Mpofu was widely criticised by legal practitioners after confronting Judge Dunstan Mlambo with wild gossip about sexual harassment and suggesting he had slept with Judge Mandisa Maya, while serving as a member of the Judicial Service Commission responsible for recommending judicial appointments.
It was after this incident that Adriaan Basson of News24 wrote: “Mpofu no longer presents himself in red overalls, but with a veneer of respectability, dressed in fine suits and ties, with his designer glasses being used as a prop for dramatic effect. But when he opens his mouth, it is all bile and bullshit, which has become the trademark of his political home, the EFF."
Mpofu is also Zuma's attorney in the absurd attempt to privately prosecute state prosecutor Billy Downer and journalist Karyn Maughan for allegedly disclosing private medical information about Zuma. He took this absurdity to even greater heights when Zuma attempted to privately prosecute President Cyril Ramaphosa for not disciplining Downer.
That was the case being heard over the last few days in the Johannesburg High Court, where Ramaphosa is applying for the private prosecution not to be allowed because it is “frivolous and vexatious".
Mpofu made wild statements and insults in his usual style, to the extent that Judge Lebogang Modiba had to address him three times and instructed him to “tone down your language."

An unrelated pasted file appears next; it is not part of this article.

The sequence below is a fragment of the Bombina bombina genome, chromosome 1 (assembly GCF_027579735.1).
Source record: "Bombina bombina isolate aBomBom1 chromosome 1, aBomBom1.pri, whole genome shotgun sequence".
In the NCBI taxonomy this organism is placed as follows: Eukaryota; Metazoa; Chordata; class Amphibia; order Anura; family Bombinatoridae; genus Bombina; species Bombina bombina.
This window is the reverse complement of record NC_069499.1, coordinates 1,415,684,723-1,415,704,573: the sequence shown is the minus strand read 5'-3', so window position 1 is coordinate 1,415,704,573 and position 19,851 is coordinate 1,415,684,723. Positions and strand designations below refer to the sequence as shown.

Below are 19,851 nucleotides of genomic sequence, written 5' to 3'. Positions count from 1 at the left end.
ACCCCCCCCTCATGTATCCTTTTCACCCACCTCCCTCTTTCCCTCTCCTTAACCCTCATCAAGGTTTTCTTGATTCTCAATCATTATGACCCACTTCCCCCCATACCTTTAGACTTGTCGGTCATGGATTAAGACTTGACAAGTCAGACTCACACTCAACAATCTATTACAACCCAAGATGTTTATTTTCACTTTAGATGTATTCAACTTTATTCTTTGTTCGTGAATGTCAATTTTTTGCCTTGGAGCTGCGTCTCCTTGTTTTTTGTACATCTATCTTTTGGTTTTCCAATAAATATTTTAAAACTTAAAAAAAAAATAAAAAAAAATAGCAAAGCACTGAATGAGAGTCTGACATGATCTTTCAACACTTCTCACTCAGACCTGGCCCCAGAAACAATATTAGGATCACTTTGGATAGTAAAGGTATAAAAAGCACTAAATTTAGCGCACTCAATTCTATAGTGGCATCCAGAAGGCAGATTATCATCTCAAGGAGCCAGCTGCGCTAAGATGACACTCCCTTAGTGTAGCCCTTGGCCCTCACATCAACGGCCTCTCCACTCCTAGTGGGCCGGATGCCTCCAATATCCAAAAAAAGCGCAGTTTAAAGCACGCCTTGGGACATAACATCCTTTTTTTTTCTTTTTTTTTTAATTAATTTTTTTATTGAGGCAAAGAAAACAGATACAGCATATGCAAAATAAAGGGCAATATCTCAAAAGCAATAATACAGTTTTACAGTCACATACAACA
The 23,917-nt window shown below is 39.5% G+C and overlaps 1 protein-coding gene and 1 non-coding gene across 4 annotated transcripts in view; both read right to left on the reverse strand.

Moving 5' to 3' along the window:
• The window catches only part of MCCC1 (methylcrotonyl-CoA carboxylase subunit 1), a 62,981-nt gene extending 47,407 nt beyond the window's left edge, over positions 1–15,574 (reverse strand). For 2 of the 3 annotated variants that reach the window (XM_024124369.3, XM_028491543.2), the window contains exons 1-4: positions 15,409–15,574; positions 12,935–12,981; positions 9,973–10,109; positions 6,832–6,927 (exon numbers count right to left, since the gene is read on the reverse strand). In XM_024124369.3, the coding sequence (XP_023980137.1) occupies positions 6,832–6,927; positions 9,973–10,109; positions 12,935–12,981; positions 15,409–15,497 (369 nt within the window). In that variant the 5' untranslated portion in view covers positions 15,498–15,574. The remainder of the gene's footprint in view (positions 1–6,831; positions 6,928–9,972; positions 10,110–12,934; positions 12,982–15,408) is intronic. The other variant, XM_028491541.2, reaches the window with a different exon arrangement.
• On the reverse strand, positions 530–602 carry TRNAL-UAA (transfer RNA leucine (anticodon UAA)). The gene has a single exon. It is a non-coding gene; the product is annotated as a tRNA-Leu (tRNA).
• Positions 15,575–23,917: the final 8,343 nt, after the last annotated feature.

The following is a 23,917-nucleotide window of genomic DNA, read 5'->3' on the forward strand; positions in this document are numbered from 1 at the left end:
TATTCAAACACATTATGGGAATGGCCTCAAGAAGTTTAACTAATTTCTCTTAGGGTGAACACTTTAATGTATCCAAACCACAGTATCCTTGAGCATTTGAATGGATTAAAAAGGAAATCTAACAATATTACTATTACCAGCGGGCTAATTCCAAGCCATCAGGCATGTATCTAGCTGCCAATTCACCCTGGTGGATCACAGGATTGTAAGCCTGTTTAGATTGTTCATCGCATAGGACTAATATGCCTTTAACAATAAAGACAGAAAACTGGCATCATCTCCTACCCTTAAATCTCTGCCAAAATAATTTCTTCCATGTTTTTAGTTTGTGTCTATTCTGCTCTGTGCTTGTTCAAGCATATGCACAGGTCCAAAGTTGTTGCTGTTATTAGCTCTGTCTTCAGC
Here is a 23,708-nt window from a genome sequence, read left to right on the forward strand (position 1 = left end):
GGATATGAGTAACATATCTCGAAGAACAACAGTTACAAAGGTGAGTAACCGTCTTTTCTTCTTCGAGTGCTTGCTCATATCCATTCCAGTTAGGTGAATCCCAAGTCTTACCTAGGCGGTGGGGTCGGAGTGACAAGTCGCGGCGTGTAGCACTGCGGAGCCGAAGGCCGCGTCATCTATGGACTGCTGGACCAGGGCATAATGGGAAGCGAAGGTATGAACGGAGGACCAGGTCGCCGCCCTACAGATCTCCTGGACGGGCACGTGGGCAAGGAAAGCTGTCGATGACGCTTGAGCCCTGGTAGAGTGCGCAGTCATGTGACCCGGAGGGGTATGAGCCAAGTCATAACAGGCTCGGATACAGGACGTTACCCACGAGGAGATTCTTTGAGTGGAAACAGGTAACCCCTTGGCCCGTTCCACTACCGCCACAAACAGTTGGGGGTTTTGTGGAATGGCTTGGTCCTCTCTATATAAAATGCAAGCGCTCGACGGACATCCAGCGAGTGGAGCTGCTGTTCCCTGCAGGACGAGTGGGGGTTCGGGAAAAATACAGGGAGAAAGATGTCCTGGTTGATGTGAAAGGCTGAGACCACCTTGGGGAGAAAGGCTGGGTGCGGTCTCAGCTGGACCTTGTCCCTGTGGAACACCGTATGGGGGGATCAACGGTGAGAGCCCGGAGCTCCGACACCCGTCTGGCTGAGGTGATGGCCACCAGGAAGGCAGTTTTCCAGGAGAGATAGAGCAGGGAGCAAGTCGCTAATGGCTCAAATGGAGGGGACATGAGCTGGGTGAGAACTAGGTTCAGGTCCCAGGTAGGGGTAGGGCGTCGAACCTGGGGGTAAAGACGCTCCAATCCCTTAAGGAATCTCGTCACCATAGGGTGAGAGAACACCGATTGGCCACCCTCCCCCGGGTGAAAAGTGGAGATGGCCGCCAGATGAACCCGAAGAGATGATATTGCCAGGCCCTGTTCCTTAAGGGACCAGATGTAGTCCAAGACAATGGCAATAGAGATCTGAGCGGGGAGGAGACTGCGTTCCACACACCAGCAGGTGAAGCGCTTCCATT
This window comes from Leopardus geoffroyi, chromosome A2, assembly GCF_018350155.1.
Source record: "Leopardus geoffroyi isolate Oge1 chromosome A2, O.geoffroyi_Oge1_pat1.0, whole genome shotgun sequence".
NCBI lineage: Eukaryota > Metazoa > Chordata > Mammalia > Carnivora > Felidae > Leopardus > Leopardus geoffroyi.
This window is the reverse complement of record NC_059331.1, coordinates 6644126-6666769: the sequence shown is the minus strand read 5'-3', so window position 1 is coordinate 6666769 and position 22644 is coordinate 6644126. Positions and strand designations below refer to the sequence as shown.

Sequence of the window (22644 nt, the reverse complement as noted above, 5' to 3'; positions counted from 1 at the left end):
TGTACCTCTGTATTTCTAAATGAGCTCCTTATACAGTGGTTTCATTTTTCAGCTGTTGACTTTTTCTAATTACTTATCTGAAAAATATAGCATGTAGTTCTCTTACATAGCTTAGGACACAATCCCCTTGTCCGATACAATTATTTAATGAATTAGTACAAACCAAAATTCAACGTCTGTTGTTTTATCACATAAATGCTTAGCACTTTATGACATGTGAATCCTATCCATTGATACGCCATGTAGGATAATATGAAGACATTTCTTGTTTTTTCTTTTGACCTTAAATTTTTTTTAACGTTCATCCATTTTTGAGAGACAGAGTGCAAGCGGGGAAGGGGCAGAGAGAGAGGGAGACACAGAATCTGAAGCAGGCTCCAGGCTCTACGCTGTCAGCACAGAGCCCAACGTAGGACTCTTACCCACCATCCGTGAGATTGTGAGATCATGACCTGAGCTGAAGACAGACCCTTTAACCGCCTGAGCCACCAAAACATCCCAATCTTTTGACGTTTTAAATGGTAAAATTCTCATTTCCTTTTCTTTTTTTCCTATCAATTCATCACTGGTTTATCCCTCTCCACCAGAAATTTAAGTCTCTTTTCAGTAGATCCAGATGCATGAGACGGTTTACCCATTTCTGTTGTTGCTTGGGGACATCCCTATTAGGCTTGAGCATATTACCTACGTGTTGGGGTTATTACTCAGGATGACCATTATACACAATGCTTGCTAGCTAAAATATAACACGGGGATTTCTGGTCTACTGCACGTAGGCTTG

She told him: “No, Mr Mpofu, I treat you with utter respect. I'm engaging you on the issues. I've got no predisposition. I'm a judge appointed in terms of the constitution exercising my functions without fear, favour or prejudice. And I'm engaging you with respect, and I expect the same from you."
Mpofu earned more than R12-million in the protracted parliamentary inquiry into Busisiwe Mkhwebane. I follow this inquiry, and I think it is fair to say he is the main reason it has not been completed.
With all his millions, this tweet may be the pinnacle of irony:
“Capitalism contains the seeds of its own eventual destruction”— Dali Mpofu (@AdvDali_Mpofu) March 27, 2020
—Karl Marx (1818-1883)
German philosopher,historian,economist,socialist revolutionary
During the Mkhwebane inquiry, in my opinion, Mpofu crossed the boundaries of acceptable behaviour for a legal practitioner hundreds of times. He intimidated and insulted witnesses, made political statements and frequently clashed with the committee chairperson. If he doesn't have a legal argument, he resorts to innuendo and victimhood.
In March, De Vos wrote on his website, Constitutionally Speaking: “Mpofu’s often spurious objections, lengthy monologues, politically motivated digressions and ad hominem attacks on witnesses and political opponents sometimes seem to have only a tenuous connection to the applicable (accurate) legal principles and the relevant verifiable facts."
The code of conduct for legal practitioners is a clear guideline for what is acceptable and what is not. Go read it for yourself and judge Mpofu's behaviour accordingly.
Why are judges, other advocates and the Legal Practice Council so afraid to call Mpofu to order once and for all?
The answer probably lies in his mixture of braggadocio and bravado, his labelling of anyone who criticises him, and his manipulation of the media on one hand; and the protection he receives from the militant EFF on the other.
♦ VWB ♦